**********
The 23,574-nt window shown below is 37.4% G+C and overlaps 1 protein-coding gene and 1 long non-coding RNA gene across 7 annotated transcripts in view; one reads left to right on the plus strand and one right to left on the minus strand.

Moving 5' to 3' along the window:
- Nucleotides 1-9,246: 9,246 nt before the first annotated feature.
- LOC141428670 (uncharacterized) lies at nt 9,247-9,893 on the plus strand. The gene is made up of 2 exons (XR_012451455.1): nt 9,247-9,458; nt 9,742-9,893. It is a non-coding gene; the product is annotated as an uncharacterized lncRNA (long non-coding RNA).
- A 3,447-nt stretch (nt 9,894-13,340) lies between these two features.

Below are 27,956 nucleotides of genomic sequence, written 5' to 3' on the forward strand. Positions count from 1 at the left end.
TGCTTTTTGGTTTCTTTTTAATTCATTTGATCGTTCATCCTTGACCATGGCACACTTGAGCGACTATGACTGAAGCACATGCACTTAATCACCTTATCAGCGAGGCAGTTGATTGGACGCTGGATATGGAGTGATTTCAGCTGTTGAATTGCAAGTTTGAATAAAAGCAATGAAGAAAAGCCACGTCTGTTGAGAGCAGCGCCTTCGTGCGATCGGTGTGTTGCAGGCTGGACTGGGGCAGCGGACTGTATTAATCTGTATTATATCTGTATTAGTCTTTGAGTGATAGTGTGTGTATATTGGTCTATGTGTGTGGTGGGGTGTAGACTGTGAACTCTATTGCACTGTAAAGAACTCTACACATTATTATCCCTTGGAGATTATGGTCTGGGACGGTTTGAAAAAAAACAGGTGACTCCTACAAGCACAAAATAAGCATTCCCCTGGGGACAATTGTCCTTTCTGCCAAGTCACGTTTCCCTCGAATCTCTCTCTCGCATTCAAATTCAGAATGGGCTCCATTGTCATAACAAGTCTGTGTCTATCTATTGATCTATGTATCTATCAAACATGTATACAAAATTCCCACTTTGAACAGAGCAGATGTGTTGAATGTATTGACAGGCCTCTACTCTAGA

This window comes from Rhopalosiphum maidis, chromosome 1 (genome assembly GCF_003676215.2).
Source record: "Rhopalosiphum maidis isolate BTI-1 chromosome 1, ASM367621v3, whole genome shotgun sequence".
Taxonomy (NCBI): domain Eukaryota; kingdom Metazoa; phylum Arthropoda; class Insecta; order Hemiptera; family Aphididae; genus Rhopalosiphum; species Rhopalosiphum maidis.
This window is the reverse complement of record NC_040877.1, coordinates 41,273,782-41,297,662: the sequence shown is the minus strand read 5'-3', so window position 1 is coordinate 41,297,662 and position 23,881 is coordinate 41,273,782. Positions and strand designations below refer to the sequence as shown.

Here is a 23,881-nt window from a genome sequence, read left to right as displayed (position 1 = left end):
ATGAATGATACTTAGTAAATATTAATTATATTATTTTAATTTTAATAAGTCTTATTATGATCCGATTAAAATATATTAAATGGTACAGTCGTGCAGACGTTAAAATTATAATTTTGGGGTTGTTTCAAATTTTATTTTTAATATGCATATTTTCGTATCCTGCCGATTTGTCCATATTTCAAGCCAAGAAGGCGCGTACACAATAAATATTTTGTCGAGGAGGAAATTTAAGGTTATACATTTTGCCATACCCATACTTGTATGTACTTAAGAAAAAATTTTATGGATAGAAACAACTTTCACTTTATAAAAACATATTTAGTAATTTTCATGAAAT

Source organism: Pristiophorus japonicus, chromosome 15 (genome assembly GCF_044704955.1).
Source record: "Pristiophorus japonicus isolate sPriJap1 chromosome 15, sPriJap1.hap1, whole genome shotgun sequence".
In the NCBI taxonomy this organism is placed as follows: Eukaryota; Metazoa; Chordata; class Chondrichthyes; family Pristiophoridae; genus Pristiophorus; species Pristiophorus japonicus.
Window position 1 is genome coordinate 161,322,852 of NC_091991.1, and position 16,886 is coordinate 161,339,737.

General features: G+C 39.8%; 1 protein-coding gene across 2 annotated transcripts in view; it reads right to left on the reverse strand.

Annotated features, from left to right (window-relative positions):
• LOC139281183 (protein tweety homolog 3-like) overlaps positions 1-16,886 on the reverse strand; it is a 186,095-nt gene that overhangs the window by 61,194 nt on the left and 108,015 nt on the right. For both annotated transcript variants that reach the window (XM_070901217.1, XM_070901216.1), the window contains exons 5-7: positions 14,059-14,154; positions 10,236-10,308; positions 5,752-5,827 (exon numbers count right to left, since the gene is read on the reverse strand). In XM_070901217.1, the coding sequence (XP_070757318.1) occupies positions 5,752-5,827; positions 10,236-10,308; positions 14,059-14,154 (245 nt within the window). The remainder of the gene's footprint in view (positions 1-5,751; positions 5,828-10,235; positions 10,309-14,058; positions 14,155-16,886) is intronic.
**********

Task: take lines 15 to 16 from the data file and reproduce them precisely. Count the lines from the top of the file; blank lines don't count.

Source record: "Pristiophorus japonicus isolate sPriJap1 chromosome 15, sPriJap1.hap1, whole genome shotgun sequence".
In the NCBI taxonomy this organism is placed as follows: Eukaryota; Metazoa; Chordata; class Chondrichthyes; family Pristiophoridae; genus Pristiophorus; species Pristiophorus japonicus.